She continued to show up every day for more than 100 days to participate and to capture the moment.
“We just decided to just keep marching every day, and I kept taking photographs every day,” she said.
Eventually, Perez decided to take her involvement a step further and organized an event. She put together Rollout 4 Justice, which invited members of the local skating and cycling community to voice their concerns about injustice in the city.
“I am a roller skater, and I knew that we had a huge cycling population. We had an up-and-coming, thriving skating population, both on blades, quads and boards, and so that was one of the things that I did as my solo contribution,” Perez said.
Recently, Perez had to take a step back, but that doesn’t mean she isn’t still contributing. After her diagnosis of ADHD, Perez has been exposed to a different form of injustice.
“I’m trying to work really hard to try to see if our community can do more with mental and cognitive conditions, especially now with a pandemic,” she said.
Perez still makes an effort to show up and speak at every City Council meeting she can.
She is planning to host another Rollout event, but this time for Pride. Currently, Columbia doesn’t have a Pride parade, but there is a Mid-Missouri PrideFest.
“I want to do another rollout, just something fun, that celebrates Pride, but also brings the perspective of, ‘This is ours,’” Perez said.
She has returned to school to pursue a second bachelor’s degree to become a marine biologist so she can aid in the fight against climate change.
“I may not be as politically active as I used to be last year, because I had the time. But now I’m occupying my time to further educate myself and make myself more reputable,” she said.
Cason Suggs — Black Student-Athlete Association President at MU
The Black Student-Athlete Association was developed in summer 2020 as a way to give a voice to student-athletes of color at MU, with the goal of providing educational opportunities and involvement in inciting change on campus.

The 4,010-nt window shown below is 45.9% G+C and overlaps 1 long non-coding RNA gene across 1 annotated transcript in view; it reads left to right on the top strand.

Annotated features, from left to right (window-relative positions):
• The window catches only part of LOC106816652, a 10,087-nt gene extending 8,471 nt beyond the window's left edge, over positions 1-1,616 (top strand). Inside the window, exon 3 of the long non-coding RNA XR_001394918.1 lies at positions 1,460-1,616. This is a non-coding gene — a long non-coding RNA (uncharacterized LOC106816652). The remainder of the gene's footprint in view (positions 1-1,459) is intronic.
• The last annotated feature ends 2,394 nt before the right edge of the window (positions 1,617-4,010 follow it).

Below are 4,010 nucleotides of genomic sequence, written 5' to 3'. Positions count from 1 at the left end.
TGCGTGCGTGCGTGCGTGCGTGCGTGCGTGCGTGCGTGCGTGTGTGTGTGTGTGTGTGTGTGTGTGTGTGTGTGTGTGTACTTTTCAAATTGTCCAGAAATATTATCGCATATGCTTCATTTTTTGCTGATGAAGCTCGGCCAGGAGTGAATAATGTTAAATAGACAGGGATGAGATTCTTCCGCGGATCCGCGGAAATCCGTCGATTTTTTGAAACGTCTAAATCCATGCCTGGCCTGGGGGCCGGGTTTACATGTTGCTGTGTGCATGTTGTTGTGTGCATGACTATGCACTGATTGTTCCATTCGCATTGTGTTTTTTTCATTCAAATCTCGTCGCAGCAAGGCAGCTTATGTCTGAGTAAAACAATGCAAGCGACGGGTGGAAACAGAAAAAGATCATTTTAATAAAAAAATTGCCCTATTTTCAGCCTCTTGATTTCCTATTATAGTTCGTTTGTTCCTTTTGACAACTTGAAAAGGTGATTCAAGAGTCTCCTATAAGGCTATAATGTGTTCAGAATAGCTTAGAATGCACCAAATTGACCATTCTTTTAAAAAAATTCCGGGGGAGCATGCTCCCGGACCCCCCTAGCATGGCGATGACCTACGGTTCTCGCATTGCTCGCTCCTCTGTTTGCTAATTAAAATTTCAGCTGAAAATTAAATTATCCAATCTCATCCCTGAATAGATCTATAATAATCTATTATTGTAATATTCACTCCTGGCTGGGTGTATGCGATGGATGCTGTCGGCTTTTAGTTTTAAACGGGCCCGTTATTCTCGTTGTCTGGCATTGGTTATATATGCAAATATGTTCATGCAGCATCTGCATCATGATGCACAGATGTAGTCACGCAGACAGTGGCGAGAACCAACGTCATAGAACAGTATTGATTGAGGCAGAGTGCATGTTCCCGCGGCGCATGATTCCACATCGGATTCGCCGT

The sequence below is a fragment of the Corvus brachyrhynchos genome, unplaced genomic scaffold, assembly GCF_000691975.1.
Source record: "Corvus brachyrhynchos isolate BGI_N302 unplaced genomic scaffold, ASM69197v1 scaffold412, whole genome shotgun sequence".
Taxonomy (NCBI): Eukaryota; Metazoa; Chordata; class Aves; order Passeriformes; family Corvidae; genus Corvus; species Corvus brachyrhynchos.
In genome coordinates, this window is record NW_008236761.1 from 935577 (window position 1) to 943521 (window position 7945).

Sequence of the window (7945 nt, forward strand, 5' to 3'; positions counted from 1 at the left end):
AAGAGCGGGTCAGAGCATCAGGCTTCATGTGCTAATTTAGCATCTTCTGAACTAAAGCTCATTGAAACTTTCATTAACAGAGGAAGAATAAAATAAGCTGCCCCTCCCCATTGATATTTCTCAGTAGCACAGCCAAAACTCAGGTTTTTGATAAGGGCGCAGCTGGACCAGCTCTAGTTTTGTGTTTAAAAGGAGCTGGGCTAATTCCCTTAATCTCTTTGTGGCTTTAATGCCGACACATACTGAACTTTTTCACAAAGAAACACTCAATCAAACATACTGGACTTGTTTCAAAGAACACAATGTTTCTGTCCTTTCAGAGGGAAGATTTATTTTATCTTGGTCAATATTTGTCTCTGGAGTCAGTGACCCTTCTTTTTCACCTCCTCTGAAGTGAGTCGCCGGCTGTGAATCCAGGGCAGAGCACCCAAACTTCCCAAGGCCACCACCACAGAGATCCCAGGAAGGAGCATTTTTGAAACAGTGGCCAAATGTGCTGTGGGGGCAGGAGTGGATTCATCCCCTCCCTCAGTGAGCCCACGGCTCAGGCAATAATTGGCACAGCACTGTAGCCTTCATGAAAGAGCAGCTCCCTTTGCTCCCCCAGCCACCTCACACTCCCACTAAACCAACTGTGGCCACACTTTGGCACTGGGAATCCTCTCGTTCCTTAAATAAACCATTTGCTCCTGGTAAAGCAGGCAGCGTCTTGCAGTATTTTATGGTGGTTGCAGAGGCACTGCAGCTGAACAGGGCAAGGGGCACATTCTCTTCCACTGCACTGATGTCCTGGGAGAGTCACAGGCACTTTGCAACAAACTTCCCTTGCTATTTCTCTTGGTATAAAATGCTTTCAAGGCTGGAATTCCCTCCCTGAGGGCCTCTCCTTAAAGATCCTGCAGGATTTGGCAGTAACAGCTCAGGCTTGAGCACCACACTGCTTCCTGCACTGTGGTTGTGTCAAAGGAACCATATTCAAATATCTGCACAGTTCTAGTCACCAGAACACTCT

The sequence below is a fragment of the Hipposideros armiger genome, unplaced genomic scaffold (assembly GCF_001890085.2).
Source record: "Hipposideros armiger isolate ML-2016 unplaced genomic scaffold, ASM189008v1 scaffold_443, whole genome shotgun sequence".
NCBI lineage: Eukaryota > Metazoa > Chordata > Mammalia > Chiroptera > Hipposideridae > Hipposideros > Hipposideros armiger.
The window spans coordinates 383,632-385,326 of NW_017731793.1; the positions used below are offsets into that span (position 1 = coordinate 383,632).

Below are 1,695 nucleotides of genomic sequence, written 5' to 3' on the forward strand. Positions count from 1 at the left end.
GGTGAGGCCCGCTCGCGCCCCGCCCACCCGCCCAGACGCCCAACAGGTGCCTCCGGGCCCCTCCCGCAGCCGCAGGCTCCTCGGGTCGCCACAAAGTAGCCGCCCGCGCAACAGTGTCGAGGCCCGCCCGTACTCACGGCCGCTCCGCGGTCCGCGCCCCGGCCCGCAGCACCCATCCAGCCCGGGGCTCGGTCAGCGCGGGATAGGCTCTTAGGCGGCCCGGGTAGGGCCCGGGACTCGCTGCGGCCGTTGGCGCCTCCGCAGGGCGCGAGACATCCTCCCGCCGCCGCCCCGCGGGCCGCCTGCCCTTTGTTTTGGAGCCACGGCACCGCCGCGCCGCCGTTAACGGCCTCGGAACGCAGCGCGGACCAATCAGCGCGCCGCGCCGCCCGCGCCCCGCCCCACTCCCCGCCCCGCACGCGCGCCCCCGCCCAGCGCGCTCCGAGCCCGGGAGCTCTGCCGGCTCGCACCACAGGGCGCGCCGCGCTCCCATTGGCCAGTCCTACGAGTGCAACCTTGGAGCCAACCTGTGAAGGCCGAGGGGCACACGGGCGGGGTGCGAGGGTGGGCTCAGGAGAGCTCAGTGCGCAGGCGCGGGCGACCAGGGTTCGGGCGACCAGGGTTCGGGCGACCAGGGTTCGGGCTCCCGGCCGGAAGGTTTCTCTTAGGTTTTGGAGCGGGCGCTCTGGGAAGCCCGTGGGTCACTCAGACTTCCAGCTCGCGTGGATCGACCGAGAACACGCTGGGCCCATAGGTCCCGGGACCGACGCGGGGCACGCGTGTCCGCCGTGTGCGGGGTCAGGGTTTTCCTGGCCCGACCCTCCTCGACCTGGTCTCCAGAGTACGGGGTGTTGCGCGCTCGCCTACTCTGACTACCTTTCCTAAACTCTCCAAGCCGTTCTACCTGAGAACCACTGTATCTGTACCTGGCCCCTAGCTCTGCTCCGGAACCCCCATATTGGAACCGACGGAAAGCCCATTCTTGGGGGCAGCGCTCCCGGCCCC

As of fall 2021, the BSAA has more than 20 members. It educates the community and works to spread awareness on social issues and systemic oppression.
Suggs, president of BSAA and a senior on the MU men’s track and field team, led hundreds of protesters last summer in a march advocating for togetherness.
“To me, it felt so natural,” Suggs said. “I’m a really strong believer in standing up for what you believe in, in any context.”
In the summer months of 2020 leading up to the BSAA march, athletes in the NBA and WNBA began sitting out their playoff games in response to injustice and violence.
“I remember thinking, ‘I’m no Lebron James, but I have a platform similar. I’m an athlete at a pretty big university,’” Suggs said.
After holding an emergency FaceTime meeting, Suggs and other members of BSAA decided to organize a march.
It attracted hundreds of students and community members, and speakers shared the importance of community unity for fighting injustice.
Now, the BSAA is working to create and find educational safe spaces within athletics, Suggs said. Restructuring the mission might not be as exciting as protesting, but Suggs said it’s equally important.
“A lot of what we’re doing now is going back to what our original creation of the BSAA was for: finding events and ways to educate people on different things socially,” he said.
After graduating, Suggs plans to use his film production major to continue educating the public.
“Films that I make are geared toward representation,” he said. “I want to use my major to continue to spread messages.”
Editor’s note: Reporter Olivia Evans, an athlete at MU, helped organize the BSAA march. She was not involved in reporting or writing that portion of this story.